“The coronation marked the high point of the sisters’ relationship during the reign” writes Linda Porter in her biography of Mary Tudor. And it wasn’t just for Elizabeth but for the other women as well.
Women played a prominent role in Mary’s reign, especially during her coronation where the presence of her closest female relatives, emphasized on her intentions to display a dynastic unity. The preparations began on the 27th when she made her formal entry into London, the following day she took possession of the Tower. Two days later, on the eve of her coronation, she emerged from the Tower to go to the palace of Westminster. This last procession was one of the greatest spectacles that Londoners had witnessed. Image was everything in Tudor times; a King had to outmatch any of his predecessor’s ceremony. Being the first female King, Mary had to make a greater effort to outdo her predecessors.
With a magnificent display of heraldic imagery, the Duke of Norfolk and the Earl of Oxford followed, carrying the sword, with the Lord Mayor carrying the scepter of gold. Other ancient artifacts were carried out by the Earl of Sussex, and Bishop Stephen Gardiner which were representative of England’s past glory in France.
Mary herself, rode on a golden litter, dressed in a “mantle and kirtle of cloth of gold” and with “circlet of gold set with rich stones and pearls” on her head. Around her four ladies rode on horseback: the Marchioness of Exeter, the Duchess of Norfolk, the Countess of Arundel and Sir William Paulet’s wife, Elizabeth Capel. Then came Ladies Elizabeth and Anne of Cleves were not far behind her, dressed magnificently in silver to match the trappings of their carriage.
Elizabeth was ecstatic to be part of these celebrations as were her stepmother and her cousin, Anne and Margaret. It didn’t take her long to win the hearts and minds of the English people who enjoyed seeing their queen-to-be’s younger sister smile and wave at them. It was a great contrast to her sister Mary. While she understood the importance of these displays, like her paternal grandfather she preferred to tend to matters of state then waste her time in these festivities.
Anna Whiltelock and Judith M. Richards point out something important during these celebrations and that is that Mary rode in a litter with her hair loose and a golden circlet as you would expect from a Queen Consort not a female King. She didn’t carry the sword or rode on horseback like her predecessors. This is not a sign that she intended to be a submissive queen, but rather it was a strategic move to quiet her detractors who were ardently against the idea of female rule. As Claire Ridgway wrote in the Anne Boleyn Collection, Mary was responsible for gendering the monarchy and being the first to strike a balance between her role as a woman and as a King. Leanda de Lisle in her latest book, talks how Mary was a great precursor of Elizabeth when she rode to London for the first time (following Jane Grey’s surrender), taking charge of her own destiny and later inspecting her troops before she spoke to them the year after that, when they faced Wyatt’s rebels. By presenting herself as a protector, as a mother, while at the same time being firm and strict, Mary was able to silence her detractors and squash down the fears of many men who feared that she would turn their world upside down.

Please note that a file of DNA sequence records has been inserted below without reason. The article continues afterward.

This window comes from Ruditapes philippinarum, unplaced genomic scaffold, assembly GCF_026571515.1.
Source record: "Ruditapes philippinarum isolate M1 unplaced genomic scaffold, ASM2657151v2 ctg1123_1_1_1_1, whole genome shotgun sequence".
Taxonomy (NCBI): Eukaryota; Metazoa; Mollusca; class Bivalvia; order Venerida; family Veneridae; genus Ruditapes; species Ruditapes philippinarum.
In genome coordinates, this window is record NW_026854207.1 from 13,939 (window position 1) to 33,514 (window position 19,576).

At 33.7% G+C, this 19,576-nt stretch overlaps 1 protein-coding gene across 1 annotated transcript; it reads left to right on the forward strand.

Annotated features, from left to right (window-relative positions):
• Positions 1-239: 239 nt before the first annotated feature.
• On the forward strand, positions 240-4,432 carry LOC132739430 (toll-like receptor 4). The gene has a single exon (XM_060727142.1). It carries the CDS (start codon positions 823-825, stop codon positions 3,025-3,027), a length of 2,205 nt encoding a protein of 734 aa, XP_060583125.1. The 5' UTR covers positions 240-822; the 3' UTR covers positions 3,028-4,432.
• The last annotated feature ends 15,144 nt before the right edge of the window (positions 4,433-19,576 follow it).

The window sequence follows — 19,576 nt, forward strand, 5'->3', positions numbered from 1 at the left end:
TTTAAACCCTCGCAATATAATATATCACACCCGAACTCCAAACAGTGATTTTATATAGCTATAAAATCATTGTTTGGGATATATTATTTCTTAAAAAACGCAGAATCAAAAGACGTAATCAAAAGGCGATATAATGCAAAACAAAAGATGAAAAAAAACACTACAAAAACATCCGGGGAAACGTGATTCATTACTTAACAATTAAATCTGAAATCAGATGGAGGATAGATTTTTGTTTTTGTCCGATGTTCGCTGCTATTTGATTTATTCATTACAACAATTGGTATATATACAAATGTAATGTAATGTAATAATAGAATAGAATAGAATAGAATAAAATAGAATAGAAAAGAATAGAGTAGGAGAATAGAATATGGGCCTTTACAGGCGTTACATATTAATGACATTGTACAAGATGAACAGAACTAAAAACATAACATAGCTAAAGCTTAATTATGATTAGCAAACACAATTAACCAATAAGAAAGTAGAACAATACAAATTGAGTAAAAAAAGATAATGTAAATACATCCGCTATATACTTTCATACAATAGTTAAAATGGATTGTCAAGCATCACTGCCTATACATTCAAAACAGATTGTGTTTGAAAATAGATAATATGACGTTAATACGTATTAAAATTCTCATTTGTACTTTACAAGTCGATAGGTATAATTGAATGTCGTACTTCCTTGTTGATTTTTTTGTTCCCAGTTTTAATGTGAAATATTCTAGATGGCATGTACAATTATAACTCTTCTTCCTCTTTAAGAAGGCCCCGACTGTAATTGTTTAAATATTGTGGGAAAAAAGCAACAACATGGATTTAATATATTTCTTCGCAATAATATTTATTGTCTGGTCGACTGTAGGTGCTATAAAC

Elizabeth, not surprisingly having learned from her example and her mistakes, would go on to do the exact same thing during her coronation when she was represented as a defender of the faith, and upholder of moral values and justice and a mother to her people.
The following day, on the first of October, Mary was crowned Queen of England. Women continued to play an important part in her reign, especially her sister, cousin and stepmother. The latter would be buried at Westminster (the only one of her father’s wives to be buried there) and given honors worthy of a royal. As for Elizabeth, she would be suspected by her sister and her councilors for her alleged involved in the Wyatt Rebellion and many other plots to overthrow her sister. This would create a rift between the sisters and their cousin, Margaret Douglas that would culminate when whispers began of Mary changing the succession in favor of their cousin. (Though this never came to be). During Elizabeth I’s reign, Margaret would take Elizabeth’s position, being blamed for her imprisonment during her sister’s reign, and placed under house arrest for conspiring in marrying her eldest son (Lord Darnley) to the Queen of Scots.
Working with the first queen regnant, these women felt more important since they were closer to court politics than ever before, and those who proved their loyalty to the Queen were amply rewarded. At the same time though, Mary was a Tudor through and through and like her predecessors, she wasn’t going to tolerate anyone with a different opinion from her own.
- The Myth of Bloody Mary by Linda Porter
- Mary Tudor: England’s First Queen by Anna Whitelock
- Mary Tudor as ‘Sole Queen’? Gendering Tudor Monarchy, Historical Journal by Judith M. Richards
- Passion. Manipulation. Murder: The Story of England’s MostS Notorious Royal Family by Leanda de Lisle